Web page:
Peer review of PCORI-funded research helps make sure the report presents complete, balanced, and useful information about the research. It also assesses how the project addressed PCORI’s Methodology Standards. During peer review, experts read a draft report of the research and provide comments about the report. These experts may include a scientist focused on the research topic, a specialist in research methods, a patient or caregiver, and a healthcare professional. These reviewers cannot have conflicts of interest with the study.

The peer reviewers point out where the draft report may need revision. For example, they may suggest ways to improve descriptions of the conduct of the study or to clarify the connection between results and conclusions. Sometimes, awardees revise their draft reports twice or more to address all of the reviewers’ comments. 

Peer reviewers commented and the researchers made changes or provided responses. Those comments and responses included the following:

  • The reviewers urged the researchers to structure their report to present primary and secondary outcome results before subgroup analyses even though the primary and secondary outcomes showed no additive value of methotrexate to antitumor necrosis factor (TNF) therapy. The reviewers questioned the report’s focus on significant results for a subgroup analysis showing beneficial effects of methotrexate augmentation to adalimumab for the treatment of pediatric Crohn’s disease. While this is an important finding, the study was underpowered to make definitive statements about subgroup effects. The researchers restructured the report as requested so that the results and discussion clearly describe the lack of significant differences between the combination treatment and monotherapy with an anti-TNF agent.
  • The reviewers noted that the two anti-TNF drugs, adalimumab and infliximab, have important differences in dosing and therefore therapeutic drug levels in the body, and these differences may be factors in whether or not methotrexate augmentation provides a benefit. The researchers acknowledged this issue and referred to it in the report’s discussion, stating that infliximab had easier dose adjustments than adalimumab, which could mean less treatment failure and therefore less need for augmentation with methotrexate. In addition, the study clinics practiced proactive drug monitoring so they kept closer watch on therapeutic medication levels and adjusted anti-TNF treatment accordingly.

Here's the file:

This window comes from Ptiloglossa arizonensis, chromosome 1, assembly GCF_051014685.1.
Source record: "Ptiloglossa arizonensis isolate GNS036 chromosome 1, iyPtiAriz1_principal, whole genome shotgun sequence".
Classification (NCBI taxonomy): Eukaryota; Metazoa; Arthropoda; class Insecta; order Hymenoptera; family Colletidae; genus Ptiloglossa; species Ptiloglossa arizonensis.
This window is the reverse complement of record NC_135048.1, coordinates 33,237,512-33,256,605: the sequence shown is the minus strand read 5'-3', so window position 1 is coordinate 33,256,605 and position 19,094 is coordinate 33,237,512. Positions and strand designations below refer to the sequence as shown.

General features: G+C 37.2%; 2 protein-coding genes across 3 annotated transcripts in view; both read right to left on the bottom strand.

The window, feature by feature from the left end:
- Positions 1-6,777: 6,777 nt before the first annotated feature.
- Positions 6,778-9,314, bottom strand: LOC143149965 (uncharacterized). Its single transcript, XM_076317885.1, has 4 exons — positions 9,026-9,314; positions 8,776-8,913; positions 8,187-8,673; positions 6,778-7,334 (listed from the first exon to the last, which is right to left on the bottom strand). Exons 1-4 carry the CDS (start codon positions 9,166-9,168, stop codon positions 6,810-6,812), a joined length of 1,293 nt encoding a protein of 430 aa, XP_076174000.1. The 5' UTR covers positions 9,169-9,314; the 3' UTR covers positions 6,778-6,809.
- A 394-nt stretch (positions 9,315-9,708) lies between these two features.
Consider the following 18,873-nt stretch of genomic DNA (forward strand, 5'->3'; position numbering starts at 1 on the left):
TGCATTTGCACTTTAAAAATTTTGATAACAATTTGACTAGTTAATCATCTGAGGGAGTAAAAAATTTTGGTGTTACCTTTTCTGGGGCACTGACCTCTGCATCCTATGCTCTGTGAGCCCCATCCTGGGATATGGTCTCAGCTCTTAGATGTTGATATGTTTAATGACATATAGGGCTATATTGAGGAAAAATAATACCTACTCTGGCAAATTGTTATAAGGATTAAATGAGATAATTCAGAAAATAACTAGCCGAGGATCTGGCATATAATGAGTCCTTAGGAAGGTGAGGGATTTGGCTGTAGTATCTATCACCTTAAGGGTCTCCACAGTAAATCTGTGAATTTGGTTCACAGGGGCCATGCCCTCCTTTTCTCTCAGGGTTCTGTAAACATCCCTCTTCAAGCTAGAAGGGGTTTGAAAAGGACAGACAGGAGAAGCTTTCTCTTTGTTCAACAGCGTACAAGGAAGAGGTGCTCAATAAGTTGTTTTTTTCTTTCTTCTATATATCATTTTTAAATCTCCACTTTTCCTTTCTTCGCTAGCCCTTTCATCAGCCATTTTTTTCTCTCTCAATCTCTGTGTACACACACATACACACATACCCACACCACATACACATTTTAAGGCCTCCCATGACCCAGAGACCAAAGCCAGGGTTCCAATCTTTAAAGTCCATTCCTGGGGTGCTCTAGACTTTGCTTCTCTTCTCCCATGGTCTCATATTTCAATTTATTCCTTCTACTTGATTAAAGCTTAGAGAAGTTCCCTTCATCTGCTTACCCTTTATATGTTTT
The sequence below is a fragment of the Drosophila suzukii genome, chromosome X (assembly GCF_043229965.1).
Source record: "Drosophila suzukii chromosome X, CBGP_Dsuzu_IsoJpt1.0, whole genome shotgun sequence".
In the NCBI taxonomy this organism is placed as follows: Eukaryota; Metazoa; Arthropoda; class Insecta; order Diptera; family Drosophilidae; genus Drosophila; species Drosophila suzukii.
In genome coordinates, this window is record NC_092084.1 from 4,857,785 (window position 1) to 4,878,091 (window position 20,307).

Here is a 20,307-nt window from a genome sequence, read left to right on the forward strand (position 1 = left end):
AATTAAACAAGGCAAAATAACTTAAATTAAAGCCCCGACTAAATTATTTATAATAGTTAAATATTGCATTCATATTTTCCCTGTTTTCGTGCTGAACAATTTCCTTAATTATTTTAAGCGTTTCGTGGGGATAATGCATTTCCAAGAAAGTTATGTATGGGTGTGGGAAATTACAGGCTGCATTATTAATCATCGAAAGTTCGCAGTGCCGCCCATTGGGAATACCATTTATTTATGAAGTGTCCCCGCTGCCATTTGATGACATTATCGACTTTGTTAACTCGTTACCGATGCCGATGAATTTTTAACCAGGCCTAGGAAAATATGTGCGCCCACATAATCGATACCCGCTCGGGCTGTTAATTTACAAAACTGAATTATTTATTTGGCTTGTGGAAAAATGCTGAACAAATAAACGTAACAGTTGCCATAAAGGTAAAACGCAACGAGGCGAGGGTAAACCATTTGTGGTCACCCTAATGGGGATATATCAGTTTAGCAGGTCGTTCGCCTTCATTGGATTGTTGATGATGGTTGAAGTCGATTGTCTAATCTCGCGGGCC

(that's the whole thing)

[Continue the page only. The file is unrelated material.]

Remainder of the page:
• The reviewers asked for more evidence that the researchers worked with patients and caregivers in identifying key patient-reported outcome measures for this study as well as laying out the study design. The researchers expanded their discussion of patient and stakeholder engagement to describe how they engaged members of the ImproveCareNow community in determining the study question and used qualitative methods with patients and caregivers to identify the best measures to use for the study.

Conflict of Interest Disclosures

Project Information

Michael D. Kappelman, MD, MPH
The University of North Carolina at Chapel Hill
Anti-TNF Monotherapy versus Combination Therapy with Low Dose Methotrexate in Pediatric Crohn’s Disease

Key Dates

April 2015
September 2023

Study Registration Information


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Last updated: April 15, 2024